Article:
What Does A Degree Actually Cost? Is It Worth It? (A Case Study)

 

Obtaining a bachelor degree qualification is usually a positive step towards an successful and satisfying career but it has significant educational costs that need to be considered. How does the investment in your education actually pay off in the long run financially? This article looks at how much a typical bachelors degree costs how the numbers stack up in the long run.

Firstly, we must look at online bachelor degree costs. The direct cost of education through both traditional schools or online courses can range anywhere from $2000 to $30,000 a year at some high profile private schools. But for the purpose of this article we are going to use an average figure of $6,600 per annum plus another $1000 per annum for textbooks and supplies which brings us to $7600 per annum. For a 4 year course the total cost is $30,400. Lets round that down to $30,000 to keep it simple.

However it is not the direct cost of the education that is the main expense. The major cost (which is not always considered) is the additional cost (or income loss) of the student not working full time while studying. By choosing to go to college or university to obtain a degree the student’s ability to get a start in his or her chosen career is delayed by a minimum of four years. With this in mind the additional cost of lost income could easily add up to over $100,000 while you are studying for your bachelors degree. For the sake of this article lets use $80,000 or $20,000 per annum.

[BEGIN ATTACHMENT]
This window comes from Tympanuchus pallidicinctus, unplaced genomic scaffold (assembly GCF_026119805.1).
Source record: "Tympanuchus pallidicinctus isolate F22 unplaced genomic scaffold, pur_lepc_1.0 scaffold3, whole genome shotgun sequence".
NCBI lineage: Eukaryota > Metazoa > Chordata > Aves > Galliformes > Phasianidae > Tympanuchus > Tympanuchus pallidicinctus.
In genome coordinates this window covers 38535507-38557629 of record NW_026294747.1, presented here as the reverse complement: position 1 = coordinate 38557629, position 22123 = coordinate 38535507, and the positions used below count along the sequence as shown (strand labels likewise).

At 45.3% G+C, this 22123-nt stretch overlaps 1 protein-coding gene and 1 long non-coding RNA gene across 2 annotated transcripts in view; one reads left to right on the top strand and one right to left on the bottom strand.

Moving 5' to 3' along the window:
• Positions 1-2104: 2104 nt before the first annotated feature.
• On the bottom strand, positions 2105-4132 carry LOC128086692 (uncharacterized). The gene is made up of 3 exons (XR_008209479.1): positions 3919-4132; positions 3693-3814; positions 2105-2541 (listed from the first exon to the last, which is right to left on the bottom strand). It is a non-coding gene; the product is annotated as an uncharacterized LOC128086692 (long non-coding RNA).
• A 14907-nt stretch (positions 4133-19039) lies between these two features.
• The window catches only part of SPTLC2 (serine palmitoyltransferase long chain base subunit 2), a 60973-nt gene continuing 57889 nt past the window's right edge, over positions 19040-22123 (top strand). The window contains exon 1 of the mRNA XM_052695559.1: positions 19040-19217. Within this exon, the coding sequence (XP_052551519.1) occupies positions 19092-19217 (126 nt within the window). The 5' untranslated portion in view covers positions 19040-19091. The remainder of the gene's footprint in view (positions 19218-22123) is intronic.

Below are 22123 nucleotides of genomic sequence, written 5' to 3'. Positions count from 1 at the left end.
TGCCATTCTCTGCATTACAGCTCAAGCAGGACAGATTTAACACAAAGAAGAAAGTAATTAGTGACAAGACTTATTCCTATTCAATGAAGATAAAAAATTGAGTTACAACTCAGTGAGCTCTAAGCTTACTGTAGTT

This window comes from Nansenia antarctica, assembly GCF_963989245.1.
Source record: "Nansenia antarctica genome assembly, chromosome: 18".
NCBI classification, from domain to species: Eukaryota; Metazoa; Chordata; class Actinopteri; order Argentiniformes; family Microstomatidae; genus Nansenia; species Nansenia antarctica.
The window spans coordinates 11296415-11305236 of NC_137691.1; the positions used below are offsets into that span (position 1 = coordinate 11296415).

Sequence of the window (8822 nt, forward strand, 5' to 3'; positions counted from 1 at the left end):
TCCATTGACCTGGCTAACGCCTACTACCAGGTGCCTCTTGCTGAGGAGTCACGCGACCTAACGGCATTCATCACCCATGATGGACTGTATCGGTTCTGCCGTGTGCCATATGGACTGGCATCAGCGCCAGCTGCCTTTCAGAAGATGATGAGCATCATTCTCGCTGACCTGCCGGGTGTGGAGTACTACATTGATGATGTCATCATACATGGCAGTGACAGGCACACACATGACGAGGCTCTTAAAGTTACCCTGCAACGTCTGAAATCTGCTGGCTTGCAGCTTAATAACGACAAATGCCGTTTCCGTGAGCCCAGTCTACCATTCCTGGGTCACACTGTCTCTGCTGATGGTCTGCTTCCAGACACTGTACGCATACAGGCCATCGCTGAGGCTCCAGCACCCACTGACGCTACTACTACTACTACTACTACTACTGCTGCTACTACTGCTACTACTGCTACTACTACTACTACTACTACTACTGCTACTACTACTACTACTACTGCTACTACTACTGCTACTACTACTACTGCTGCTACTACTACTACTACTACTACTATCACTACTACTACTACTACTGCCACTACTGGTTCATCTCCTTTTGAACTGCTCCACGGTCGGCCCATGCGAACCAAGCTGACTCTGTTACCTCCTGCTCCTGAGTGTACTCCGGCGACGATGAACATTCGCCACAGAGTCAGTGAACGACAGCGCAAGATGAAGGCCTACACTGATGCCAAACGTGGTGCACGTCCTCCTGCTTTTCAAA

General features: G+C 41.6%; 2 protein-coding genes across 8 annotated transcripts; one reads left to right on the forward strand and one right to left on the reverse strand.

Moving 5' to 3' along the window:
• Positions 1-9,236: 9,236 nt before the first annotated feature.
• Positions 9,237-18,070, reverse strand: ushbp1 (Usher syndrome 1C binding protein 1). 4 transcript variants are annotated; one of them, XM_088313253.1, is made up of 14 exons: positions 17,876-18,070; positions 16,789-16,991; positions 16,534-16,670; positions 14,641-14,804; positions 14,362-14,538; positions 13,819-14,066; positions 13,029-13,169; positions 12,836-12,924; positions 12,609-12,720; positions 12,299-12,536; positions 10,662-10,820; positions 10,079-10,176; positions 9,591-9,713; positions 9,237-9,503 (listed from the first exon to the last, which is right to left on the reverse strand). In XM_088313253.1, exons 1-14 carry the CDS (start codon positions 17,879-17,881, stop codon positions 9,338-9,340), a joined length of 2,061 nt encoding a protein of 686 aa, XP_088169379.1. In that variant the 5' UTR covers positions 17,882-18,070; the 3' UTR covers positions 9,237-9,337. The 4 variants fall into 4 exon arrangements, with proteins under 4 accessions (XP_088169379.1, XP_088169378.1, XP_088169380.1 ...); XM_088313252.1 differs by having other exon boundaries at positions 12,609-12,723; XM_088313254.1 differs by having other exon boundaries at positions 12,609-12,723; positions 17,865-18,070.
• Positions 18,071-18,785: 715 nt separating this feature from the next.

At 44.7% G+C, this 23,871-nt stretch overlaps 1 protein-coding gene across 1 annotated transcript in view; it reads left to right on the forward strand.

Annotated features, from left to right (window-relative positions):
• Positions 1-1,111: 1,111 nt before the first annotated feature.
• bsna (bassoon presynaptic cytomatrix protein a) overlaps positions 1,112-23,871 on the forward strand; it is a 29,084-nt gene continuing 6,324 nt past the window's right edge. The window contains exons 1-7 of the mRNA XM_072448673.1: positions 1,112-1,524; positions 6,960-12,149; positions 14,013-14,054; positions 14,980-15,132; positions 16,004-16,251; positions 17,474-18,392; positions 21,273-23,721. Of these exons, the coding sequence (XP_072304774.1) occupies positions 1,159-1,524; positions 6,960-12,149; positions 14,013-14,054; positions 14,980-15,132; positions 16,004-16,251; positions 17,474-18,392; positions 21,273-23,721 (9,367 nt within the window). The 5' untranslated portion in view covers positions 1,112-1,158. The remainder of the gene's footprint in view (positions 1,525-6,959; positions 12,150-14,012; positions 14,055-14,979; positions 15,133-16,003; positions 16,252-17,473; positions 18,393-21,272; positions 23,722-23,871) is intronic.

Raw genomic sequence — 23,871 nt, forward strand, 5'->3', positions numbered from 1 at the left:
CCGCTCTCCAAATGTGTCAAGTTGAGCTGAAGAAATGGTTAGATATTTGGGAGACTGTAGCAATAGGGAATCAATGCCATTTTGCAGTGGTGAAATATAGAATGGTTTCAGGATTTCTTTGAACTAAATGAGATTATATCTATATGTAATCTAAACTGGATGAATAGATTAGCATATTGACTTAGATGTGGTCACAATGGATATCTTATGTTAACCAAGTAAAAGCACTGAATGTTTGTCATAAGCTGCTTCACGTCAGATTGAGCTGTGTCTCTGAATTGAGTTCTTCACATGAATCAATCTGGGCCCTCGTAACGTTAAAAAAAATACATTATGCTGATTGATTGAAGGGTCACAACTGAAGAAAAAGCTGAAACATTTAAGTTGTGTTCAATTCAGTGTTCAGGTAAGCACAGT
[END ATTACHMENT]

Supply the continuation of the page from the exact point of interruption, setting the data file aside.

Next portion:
This gives us a total online bachelor degree cost of $110,000. Quite significant money indeed. But does it pay off?

The Pay Off

The US Bureau of Labour Statistics recently published data showing that during the first quarter of 2008 full time professionals with bachelors degrees earned a median weekly salary of $1,108 while workers who only had high school diplomas earned a median weekly salary of $615. However I believe this does not give a true indication of the earnings increase the degree actually contributed to as in general the type of people who earn degrees would probably earn an above average wage with or without the degree. So for this discussion I will increase the non degree income by 50% to account for this which equates to a weekly income of $922.

On this basis the degree holders earn on average an additional $186 per week or an annual increase of $9672. So without taking into account other factors such as taxation and inflation it would take 11 years and 4 months for the initial online bachelor degree cost to be covered by the increased earning potential it provides. Over the average working lifespan of 40 years the degree would have earned an additional $386,880. This is more than three times the additional cost!

Based on this, it is clear that obtaining a degree certainly does pay off financially. However it is also important to remember that education has many other benefits that will enrich your life. These benefits are discussed further in our article titled “Bachelor Degrees – Are Bachelor Degrees really worth it?


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October 21, 2010 by

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